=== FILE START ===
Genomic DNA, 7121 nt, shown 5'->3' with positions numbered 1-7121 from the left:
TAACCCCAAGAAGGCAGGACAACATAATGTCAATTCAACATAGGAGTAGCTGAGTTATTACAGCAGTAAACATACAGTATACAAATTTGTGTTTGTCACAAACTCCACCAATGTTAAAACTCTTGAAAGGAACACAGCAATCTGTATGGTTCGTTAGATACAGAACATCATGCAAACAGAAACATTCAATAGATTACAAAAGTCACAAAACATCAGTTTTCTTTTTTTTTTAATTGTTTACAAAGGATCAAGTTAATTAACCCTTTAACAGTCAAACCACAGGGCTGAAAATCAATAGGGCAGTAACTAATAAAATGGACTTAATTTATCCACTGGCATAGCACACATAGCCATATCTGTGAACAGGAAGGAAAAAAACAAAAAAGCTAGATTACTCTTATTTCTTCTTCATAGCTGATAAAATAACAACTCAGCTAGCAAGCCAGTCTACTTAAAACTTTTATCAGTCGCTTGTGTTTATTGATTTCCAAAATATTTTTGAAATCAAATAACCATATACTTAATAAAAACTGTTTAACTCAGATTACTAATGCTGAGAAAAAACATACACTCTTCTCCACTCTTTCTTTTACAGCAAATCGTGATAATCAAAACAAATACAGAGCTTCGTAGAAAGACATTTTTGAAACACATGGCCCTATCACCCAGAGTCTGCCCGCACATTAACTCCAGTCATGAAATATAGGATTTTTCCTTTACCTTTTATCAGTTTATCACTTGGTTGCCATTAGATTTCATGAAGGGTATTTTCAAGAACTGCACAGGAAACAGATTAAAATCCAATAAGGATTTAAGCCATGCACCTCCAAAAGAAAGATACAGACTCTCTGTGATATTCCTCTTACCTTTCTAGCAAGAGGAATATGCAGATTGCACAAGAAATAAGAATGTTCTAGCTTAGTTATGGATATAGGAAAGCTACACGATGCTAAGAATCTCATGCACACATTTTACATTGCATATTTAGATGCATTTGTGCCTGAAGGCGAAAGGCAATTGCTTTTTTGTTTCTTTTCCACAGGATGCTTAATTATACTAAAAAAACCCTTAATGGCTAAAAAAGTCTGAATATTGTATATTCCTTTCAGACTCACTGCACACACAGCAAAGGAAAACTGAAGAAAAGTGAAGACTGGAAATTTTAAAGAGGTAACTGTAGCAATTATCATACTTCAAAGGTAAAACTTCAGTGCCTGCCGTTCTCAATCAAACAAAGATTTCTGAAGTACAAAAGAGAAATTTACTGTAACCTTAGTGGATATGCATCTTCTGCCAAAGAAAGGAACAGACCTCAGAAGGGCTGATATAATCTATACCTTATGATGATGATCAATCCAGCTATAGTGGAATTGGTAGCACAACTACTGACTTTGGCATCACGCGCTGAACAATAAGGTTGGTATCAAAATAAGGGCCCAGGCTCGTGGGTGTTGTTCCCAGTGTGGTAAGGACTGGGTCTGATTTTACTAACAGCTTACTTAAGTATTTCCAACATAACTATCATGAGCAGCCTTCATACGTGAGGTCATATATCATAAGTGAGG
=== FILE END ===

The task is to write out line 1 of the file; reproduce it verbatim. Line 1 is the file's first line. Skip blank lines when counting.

Genomic DNA, 7121 nt, shown 5'->3' with positions numbered 1-7121 from the left: